5 Management Challenges Construction Firms Will Face After COVID-19
[ Article was originally posted on www.constructconnect.com ]
By: Derek Jones
With confirmed U.S. cases of COVID-19 standing at 1.87 million, with over 108,000 of those cases resulting in death, to have even a fleeting thought of returning to the pre-COVID-19 workloads is not just lofty, it’s wishful thinking. Construction firms are often an early forecast of the financial times because residential construction is normally considered a “luxury” item by the homeowner, and the ability to freeze capital funds in times of uncertain business futures almost guarantees that new construction is the first fat that is trimmed from most budgets.
What does this mean for construction firms moving forward? Lots of uncertainty, unemployment, and subcontractors without the financial reserves to withstand the shaky and fearful consumer may very well face bankruptcy. What do construction firms need to prepare themselves for as the country slowly starts to rebuild a sense of normalcy? These five challenges will prove to be nearly universal in the construction industry in post-COVID-19 industry:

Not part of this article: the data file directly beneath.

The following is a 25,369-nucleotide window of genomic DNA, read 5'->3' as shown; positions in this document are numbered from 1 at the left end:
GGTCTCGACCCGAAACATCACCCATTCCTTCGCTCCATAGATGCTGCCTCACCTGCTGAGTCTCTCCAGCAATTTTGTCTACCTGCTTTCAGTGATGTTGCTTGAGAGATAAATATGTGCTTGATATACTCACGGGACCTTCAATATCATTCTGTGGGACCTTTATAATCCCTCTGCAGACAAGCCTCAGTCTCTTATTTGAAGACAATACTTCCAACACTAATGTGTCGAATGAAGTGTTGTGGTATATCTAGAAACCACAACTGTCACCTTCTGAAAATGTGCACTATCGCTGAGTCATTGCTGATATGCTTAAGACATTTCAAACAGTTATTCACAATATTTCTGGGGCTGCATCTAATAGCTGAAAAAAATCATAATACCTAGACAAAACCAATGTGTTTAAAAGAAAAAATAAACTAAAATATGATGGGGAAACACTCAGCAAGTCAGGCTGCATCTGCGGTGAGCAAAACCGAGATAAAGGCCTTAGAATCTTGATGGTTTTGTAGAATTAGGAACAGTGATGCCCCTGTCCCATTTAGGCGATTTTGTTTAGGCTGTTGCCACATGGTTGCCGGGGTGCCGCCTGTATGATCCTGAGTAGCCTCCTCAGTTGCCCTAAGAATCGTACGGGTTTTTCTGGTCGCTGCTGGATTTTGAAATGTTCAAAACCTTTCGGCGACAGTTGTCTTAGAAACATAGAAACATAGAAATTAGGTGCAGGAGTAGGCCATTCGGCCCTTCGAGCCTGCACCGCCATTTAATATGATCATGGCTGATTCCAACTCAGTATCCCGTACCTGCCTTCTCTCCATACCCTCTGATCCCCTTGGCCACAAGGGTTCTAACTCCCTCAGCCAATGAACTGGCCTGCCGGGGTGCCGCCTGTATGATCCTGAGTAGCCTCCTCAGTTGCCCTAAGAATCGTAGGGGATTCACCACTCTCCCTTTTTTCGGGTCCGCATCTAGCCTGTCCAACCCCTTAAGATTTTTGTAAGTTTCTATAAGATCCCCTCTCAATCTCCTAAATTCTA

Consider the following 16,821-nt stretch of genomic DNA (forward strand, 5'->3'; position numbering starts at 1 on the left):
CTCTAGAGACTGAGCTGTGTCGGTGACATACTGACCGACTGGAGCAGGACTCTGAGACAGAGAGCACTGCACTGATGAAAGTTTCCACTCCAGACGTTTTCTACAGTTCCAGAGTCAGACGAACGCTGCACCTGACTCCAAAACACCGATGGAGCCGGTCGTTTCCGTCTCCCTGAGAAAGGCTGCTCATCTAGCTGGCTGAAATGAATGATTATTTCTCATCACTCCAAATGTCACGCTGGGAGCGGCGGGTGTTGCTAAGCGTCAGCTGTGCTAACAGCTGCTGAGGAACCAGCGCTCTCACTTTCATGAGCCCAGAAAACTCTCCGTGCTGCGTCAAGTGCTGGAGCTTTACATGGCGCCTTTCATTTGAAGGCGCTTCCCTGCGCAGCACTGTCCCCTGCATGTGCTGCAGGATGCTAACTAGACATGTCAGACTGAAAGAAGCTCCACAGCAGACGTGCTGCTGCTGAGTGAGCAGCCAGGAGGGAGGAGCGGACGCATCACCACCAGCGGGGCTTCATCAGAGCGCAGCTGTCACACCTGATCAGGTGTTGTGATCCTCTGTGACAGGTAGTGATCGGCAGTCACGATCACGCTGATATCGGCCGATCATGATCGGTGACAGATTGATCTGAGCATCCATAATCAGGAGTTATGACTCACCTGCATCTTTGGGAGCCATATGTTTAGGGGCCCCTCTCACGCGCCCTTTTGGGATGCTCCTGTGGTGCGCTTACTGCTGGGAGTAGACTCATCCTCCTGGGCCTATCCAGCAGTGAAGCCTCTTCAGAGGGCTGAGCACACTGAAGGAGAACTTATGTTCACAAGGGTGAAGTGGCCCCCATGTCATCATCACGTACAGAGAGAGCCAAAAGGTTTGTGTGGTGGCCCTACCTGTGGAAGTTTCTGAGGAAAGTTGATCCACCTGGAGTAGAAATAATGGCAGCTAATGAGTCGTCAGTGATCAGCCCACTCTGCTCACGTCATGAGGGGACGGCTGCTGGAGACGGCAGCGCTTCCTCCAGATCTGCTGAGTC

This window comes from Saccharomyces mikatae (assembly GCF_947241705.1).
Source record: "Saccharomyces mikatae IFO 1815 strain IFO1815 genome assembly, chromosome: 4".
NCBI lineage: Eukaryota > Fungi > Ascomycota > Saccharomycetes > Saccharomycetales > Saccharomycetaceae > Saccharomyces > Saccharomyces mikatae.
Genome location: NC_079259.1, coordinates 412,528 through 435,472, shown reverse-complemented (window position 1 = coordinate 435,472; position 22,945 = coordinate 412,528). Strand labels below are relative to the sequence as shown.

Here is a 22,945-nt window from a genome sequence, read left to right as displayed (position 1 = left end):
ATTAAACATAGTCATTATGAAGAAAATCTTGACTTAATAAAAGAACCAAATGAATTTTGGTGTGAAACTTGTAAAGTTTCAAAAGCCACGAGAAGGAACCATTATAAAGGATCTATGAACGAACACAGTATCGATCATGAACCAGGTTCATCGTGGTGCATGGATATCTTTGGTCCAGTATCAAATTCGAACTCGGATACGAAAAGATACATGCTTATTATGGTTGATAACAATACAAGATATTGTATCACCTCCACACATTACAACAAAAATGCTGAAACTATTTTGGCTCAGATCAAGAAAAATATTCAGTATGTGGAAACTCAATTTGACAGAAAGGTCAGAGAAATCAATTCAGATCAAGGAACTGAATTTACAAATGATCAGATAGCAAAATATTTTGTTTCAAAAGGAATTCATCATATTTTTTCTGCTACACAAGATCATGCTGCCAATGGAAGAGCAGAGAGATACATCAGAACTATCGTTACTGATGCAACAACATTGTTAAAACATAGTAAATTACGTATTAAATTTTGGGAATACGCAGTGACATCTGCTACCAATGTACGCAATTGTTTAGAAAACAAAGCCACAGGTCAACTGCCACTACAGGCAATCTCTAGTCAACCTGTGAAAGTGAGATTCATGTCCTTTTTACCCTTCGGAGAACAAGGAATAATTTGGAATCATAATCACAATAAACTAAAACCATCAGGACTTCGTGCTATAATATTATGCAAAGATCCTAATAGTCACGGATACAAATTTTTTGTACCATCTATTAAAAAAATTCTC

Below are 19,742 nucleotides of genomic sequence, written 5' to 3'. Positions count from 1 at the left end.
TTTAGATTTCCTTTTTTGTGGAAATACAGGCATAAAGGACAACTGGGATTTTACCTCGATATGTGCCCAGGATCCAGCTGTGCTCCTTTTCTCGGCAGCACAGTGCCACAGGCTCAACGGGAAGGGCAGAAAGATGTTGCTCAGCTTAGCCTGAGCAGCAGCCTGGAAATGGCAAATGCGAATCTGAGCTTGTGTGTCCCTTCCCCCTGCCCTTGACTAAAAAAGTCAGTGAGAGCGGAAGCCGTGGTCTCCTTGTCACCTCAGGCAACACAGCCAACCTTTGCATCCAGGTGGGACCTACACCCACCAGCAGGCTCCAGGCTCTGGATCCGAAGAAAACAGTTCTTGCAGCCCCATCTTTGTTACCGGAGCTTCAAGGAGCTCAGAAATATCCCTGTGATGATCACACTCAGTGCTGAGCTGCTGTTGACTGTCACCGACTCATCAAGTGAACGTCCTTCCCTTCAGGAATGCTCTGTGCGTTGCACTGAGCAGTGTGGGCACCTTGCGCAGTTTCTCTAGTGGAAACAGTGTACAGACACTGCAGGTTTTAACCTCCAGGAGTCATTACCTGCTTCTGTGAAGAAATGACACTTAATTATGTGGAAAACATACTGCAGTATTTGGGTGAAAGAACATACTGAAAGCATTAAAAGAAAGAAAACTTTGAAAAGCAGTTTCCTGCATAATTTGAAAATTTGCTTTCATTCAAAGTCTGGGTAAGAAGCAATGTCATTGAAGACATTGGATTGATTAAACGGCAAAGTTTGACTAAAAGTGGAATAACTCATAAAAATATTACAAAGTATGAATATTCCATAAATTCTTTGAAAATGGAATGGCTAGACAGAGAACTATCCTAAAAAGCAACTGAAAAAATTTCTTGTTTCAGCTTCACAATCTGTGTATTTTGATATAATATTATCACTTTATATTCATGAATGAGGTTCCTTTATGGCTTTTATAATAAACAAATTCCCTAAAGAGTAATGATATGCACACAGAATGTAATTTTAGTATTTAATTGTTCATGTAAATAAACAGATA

The Roles and Responsibilities of Managing People in the Construction Industry
If you’re the superintendent on the job, and you have a crew of sanitary welders that are needed in a food manufacturing facility for emergency weld repairs, are you at the door with a thermometer?
Are you collecting doctors notes from your skilled labor stating that they are in good health and can be at the job site without fear of contaminating food products, driving a potential recall, or causing a consumer illness that has the power to ruin even the most trusted of brands right now? If it’s not the superintendent telling the crew to say “aah,” who will perform this function in management?
Solution: Construction companies need to assign this administrative task to their payroll or human resources staff and have this documentation at the ready for their crews that are tasked with facilities with heightened screening.
Supply Chain Bottlenecking and the Potential Breakdown of the Current Supply Chain
Identifying secondary suppliers early on and keeping raw materials at the ready. You may be employed by a fiscally stable corporation with orders backed up into the first quarter of 2025, but if you can’t get raw material in, you can’t construct a paper sack.